“I grew up in an agency family — father in radio, mother in newspapers, stepfather was actor in commercials. To me it was a natural. Dinner talk was entrepreneurial and advertising focused which had an early impact on my career I went into banking and worked in marketing and decided I like it better.” he says.
His daughter, Mary Butler Hawkins, interned a summer at the agency, and also started her media career in radio. She is currently a senior account director for Retail-Me-Knot, a national digital, mobile advertising platform. She said they enjoy talking about media business, but now it’s more of a knowledge sharing. She shares digital/mobile media strategies and he shares tips about relationship building.
“He’s taught me the importance of relationships,” she says. “Always be nice and do the right thing by the client, because if they like you, they’ll stick by you. People need to like you. You can have a successful business career by being nice and likable and doing what’s best for the client.”
Next year will bring new challenges, Hawkins says. He opted for a “phased out retirement” that started last year because he said he just couldn’t go out “cold turkey” but says he will be busy. “I’m too restless to sit around.”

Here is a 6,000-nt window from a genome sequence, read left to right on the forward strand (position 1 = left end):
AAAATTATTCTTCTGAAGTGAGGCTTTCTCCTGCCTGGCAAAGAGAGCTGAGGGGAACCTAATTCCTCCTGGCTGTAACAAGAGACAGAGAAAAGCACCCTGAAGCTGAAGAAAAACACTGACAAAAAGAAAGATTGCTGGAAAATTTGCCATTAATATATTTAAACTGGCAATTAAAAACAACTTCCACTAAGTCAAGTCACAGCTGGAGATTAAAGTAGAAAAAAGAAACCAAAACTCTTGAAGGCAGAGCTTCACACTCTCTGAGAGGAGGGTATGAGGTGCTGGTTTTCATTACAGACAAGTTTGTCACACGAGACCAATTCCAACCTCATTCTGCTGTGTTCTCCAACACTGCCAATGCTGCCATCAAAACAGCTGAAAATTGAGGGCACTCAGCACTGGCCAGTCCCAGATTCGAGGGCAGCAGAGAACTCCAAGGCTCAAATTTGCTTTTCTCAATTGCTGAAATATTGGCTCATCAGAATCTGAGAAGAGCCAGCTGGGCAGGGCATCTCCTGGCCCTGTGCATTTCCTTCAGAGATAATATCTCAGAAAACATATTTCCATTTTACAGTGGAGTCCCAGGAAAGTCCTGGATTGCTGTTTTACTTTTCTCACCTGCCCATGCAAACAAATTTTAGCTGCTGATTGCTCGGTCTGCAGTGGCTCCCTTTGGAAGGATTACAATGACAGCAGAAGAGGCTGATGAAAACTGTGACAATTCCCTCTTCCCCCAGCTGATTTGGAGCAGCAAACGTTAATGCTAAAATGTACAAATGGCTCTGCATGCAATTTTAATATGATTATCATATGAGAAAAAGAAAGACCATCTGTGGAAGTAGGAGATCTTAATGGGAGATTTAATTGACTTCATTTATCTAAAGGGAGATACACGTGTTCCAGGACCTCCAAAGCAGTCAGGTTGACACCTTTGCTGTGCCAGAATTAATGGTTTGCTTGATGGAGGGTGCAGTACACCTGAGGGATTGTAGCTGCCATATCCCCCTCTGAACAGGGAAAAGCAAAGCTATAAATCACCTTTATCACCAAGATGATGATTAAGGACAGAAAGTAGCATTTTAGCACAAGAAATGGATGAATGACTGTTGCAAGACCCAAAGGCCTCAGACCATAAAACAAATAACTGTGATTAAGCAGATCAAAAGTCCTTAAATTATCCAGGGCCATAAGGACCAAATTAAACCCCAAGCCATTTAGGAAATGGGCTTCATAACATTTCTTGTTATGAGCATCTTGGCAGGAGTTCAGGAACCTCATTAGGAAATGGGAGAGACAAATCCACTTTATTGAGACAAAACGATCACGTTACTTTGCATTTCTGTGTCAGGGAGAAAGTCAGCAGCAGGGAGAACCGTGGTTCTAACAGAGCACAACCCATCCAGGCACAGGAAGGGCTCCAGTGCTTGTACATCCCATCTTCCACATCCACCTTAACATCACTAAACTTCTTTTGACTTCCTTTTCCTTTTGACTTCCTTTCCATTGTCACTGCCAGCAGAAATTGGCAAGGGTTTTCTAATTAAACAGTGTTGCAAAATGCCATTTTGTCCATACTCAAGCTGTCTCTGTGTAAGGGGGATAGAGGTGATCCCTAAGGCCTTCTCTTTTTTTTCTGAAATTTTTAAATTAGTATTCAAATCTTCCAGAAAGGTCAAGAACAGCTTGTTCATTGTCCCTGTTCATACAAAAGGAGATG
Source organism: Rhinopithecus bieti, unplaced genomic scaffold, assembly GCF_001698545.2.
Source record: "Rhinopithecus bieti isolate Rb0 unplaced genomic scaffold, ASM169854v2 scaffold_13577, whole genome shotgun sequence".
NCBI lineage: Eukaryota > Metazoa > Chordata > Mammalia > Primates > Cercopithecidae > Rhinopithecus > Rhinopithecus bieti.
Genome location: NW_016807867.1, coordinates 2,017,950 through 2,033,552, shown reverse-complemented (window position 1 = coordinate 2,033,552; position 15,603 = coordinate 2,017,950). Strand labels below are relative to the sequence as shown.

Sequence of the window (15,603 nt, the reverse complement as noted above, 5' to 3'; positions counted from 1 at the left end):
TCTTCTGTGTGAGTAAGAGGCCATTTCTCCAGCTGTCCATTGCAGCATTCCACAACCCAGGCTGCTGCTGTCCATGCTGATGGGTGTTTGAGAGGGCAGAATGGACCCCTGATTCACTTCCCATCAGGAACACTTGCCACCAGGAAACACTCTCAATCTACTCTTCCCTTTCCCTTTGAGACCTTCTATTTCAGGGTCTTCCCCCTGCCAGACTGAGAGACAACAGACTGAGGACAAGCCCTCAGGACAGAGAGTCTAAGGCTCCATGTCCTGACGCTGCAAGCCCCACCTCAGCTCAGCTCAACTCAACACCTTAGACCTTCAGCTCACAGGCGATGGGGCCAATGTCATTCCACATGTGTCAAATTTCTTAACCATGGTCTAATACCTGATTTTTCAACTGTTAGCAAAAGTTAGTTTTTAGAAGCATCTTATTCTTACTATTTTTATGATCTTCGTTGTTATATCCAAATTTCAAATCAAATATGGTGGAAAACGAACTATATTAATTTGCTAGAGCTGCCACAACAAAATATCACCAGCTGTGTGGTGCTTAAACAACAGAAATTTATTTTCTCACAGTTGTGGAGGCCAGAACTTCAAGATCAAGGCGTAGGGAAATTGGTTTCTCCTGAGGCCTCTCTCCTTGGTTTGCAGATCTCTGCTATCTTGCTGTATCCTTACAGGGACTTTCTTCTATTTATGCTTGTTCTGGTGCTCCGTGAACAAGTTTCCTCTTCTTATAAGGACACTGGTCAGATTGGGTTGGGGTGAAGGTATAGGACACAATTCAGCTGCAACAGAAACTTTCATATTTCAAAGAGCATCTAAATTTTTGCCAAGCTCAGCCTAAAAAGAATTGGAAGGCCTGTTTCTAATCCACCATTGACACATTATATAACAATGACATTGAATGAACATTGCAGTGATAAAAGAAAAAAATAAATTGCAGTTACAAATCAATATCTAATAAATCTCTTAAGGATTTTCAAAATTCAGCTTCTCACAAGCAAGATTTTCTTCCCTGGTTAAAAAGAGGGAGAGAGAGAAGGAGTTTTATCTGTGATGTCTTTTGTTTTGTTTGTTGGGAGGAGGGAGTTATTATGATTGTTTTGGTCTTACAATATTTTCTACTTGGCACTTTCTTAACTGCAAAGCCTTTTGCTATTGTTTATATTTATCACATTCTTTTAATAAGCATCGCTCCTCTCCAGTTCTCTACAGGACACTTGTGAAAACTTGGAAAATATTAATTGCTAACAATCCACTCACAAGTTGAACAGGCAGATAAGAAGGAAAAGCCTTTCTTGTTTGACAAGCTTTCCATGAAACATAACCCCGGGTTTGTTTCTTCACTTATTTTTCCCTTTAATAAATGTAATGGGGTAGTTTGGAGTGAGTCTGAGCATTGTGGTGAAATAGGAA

He plans to step up his efforts to give back to the community through nonprofits such as Wilmington Leaders Alliance and Canine Partners for Life. He will travel more and says a trip to Africa is still on his bucket list.
“I’m happy for John,” Niki says. “He sees it and feels it now that he’s created a lasting legacy with the agency. John is such an optimist. He’ll do what he always does . . . look at what’s in front of him, and try to manage it.”
Hawkins has his own “15 Rules of Thumb” for conducting business. Not surprisingly, his favorite is about relationships.
“Never hire somebody if you haven’t first had a meal with them.”
He follows the same rule when consenting to a reporter’s request for an interview.
ab+c is a 45-year-old full-service marketing communications agency with 80 staffers at offices in Wilmington, Philadelphia and Bloomsburg, Pa. Established in business-to-business and consumer marketing, the agency brings creative intelligence to local, regional, national and international accounts in a variety of industries. Adweek recently selected the agency as one of its 50 “Top Shops” in the nation.
This year ab+c acquired a Main Line-based agency, Davis Advertising Inc.
to boost one of its growing divisions — recruitment marketing services to help organizations better to reach employees they want. Last year, the agency opened a Center City Philadelphia office to show its greater commitment to Philadelphia. The agency took over an entire floor at 1429 Walnut St. for its Philly headquarters.